Skip to comments.Green fireball seen sunset beach NC vanity
Posted on 08/19/2013 8:43:06 PM PDT by bigtoona
I just saw a fairly large green fireball through the window while talking on the phone. Moving roughly east to west and it appeared to come all the way to the ground. Anyone else see it??
I'm north of myrtle beach in a house next to the ocean...sunset beach
I wish I was on the beach tonight to see it!
Why would you think your fellow freepers can afford to live on beaches?
But my guess is the green fire ball is the gov burning money.
The most interesting thing is that it was traveling almost straight toward the ground instead of shooting to the horizon like they normally do.
I ve been seeing a LOT of Heat Lightning here Looking West towards the Pacific in Marin County in coastal Northern California
Ive never seen heat lightning since I left the midwest forty years ago!!
Like Obama SAY...
AWL Fired UP and Ready TO GLOW
that would lead me believe it has something to do with Quantitate Sequestration......../s
My friends, can your heart stand the shocking facts about green fireballs from Myrtle Beach?
Could be something related to the Perseid meteor shower all though that did peak a short time ago.
Saw one similar a year or so ago with a debris trail.
First time I ever saw a sparkling debris trail.
I haven’t heard much about green fireballs since the 1950s when I saw one in New Mexico. That one was observed in 3-4 states and was traveling parallel with the horizon west to east. For some reason they were seen often in those days in the southwest, especially N.M. There were all sorts of theories related to the nuclear labs in N.M. and White Sands. Dr. Lincoln LaPaz set up a lab at the U. of N.M. just to study them but never came up with a good explanation.
Several things do, nickel, copper, even a form of cyanide that some meteors occasionally may contain.
True that, trying to think of any others.
Just remember the mineral sprinkles we used to put on our fire logs.
Yeah, it’s been hot and humid with a lot of lightning strikes tonight.
I’m in Marin County as well and my window faces West so between watching the Giants lose again and playing on the Computer, I’ve been seeing the flashes out the window.
You’ve been down to Hurricane’s drinking that Jose Cuervo again haven’t you?
When I was a teenager me and a buddy were doing a pond fishing campout. We saw a huge green meteor that left a trail behind that glowed green for a short time. And no we weren’t drinking, smoking, snorting or injecting.
If you know this, disregard, but heat lightning is just lightning off in the distance. It’s still a thunderstorm...you just can’t hear the thunder because its so far away. It has nothing to do with heat. It gets its name because you see the flash and its usually clear where you are and hot....but where the lightning is...you can bet there is thunder and rain (unless its in the desert and its evaporating).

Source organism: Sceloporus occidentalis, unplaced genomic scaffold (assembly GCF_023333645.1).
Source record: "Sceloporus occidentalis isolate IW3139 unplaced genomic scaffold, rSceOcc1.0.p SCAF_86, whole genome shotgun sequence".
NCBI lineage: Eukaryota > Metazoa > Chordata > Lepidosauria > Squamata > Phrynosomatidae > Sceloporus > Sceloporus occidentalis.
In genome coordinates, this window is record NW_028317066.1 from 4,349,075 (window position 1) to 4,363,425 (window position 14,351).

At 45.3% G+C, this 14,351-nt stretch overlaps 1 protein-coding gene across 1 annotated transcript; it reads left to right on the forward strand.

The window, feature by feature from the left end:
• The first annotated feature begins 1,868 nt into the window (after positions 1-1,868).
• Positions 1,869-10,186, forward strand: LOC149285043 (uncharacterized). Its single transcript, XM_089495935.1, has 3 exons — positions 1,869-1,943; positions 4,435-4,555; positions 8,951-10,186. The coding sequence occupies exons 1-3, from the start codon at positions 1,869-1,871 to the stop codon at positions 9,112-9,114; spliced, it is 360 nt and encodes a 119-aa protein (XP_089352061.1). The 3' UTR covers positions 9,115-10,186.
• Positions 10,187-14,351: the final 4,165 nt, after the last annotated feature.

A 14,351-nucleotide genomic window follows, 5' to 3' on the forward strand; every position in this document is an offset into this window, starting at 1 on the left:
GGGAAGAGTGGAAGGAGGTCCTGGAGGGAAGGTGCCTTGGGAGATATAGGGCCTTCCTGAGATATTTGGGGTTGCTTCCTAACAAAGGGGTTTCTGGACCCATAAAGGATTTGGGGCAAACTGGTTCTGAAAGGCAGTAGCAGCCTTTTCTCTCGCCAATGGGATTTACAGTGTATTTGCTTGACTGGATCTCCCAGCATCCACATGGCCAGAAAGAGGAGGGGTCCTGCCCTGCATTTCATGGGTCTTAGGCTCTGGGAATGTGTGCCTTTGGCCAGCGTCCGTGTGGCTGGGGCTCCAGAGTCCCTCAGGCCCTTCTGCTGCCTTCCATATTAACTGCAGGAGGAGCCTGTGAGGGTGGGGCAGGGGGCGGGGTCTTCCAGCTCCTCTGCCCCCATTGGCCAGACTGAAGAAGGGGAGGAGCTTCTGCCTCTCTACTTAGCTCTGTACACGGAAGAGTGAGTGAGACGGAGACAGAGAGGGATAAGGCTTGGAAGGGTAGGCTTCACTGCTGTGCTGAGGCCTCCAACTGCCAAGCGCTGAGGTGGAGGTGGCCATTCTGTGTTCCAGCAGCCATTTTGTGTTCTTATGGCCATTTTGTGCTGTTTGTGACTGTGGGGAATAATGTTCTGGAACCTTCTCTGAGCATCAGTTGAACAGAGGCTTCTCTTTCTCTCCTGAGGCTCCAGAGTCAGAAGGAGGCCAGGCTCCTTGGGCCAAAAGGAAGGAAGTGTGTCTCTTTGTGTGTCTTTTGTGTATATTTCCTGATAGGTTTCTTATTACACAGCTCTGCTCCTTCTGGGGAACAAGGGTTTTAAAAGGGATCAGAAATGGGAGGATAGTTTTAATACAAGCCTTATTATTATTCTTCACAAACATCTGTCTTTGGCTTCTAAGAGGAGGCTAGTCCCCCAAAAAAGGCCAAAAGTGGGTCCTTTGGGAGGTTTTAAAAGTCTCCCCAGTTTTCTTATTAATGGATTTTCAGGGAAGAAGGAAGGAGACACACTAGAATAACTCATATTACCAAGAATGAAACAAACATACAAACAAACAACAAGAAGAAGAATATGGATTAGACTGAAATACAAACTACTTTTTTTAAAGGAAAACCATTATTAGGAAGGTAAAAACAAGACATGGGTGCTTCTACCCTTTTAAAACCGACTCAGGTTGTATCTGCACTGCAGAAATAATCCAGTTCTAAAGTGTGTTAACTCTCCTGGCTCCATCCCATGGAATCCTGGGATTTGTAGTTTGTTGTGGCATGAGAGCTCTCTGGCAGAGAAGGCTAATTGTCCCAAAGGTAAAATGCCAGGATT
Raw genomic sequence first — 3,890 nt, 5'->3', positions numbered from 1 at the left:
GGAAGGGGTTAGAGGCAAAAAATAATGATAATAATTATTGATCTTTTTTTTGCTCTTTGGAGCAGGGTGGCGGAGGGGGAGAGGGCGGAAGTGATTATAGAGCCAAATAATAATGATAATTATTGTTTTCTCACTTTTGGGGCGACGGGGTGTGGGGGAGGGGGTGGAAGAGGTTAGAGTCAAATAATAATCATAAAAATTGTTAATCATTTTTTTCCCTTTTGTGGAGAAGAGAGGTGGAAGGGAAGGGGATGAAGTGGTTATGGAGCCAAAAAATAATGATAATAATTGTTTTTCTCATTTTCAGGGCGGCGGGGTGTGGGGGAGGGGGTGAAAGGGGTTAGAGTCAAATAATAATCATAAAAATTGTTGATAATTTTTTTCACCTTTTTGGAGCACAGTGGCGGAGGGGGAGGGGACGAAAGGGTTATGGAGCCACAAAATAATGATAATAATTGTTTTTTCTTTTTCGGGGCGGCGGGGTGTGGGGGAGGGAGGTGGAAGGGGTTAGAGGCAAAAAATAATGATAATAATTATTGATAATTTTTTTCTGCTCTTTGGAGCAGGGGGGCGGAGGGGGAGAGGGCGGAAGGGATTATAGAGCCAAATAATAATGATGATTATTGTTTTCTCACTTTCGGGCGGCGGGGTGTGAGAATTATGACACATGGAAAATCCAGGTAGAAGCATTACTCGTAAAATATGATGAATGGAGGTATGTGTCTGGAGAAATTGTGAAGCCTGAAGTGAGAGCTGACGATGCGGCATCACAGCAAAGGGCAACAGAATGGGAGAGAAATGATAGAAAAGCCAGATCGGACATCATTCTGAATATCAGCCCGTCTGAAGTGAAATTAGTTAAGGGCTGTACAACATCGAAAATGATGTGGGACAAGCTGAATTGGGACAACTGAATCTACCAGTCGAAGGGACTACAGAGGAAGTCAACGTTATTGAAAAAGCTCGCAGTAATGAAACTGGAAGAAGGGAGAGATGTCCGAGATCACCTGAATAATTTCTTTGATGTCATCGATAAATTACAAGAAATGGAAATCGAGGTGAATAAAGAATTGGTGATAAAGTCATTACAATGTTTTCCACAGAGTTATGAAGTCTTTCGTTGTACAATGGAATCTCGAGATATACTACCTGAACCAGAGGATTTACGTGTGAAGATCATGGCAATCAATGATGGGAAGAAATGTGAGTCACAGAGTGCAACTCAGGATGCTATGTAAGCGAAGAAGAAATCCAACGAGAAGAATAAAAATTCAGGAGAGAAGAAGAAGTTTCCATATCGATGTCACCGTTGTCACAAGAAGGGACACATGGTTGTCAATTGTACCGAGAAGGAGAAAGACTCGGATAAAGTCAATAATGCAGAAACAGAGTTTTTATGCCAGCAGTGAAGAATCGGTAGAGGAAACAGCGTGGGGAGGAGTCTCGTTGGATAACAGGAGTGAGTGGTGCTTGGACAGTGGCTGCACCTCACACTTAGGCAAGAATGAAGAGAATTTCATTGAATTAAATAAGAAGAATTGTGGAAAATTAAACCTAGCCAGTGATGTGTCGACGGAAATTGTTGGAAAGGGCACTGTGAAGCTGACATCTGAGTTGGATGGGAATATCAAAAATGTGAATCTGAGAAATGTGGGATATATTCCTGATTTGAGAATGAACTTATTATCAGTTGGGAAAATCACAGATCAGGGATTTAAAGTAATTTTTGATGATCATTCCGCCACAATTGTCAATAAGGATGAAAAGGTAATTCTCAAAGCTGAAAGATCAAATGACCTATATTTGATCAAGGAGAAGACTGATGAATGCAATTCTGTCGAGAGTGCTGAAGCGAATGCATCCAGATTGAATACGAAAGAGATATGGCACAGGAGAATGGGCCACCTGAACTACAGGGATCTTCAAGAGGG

I was not aware of the “mechanics” the details of “heat” lightning.
The lightning continued to be visible for another two hours last night, providing quite a “show”.
Meteor color is determined by heat produced, not, content.
The hotter it is, the closer to blue it gets. Most meteors look white because they aren’t bright enough to activate the color sensors in your eye. Back in 1999, when the Leonids did their 33 year peak, most all that I saw were green. I have also seen Orange, Red and Blue.
Unless this was after midnight, it was probably just a sporadic hunk of rock or iron burning up.
Something passing overhead and going below the horizon directly ahead of you would appear to be traveling towards the ground.
Ah, so content has no effect on color, just heat.
Not buying that.
The one *good* one I saw, had predominantly green sparkles in the tail, but there were bluish white and white intermixed with them.
Also by tail, I mean there were two tails.
As explained to me by another Freeper, the tail straight behind it was from debris coming directly off of it, the second tail, that seemed to hang too close like a horse's tail, were objects that broke off earlier that were actually flying in formation with it and burning up as they entered the atmosphere along with the main object.
The *head* of it (main object) was an orange/white color.
If your statement was totally right, should not the color have been uniform because of the relatively close proximity of all objects at the same heat/speed?
Plus had too many chemistry classes and labs that I know one of the first things you do with an unknown sample, is to take a small drop and put it in the flame of a Bunsen burner to see what color/colors appear.
Not a perfect test, but a good start at determining further test.
The content can help determine heat, different contents burn differently and burn different colors. We learn this in middle school science lab by putting things over a Bunsen burner.
So the notable thing is this specific green fireball did not act like the other green fireballs? It's now five o'clock on the east coast, but somehow......
For what it is worth, the article in the Wikipedia does say that meteors get their color for chemistry AND/or the amount of heat.
I had always been told it was just the heat, so, I learned something new.
I normally am cautious of wikipedia articles, but, this one does have a good bibliography, so, I will say it is ok for this information.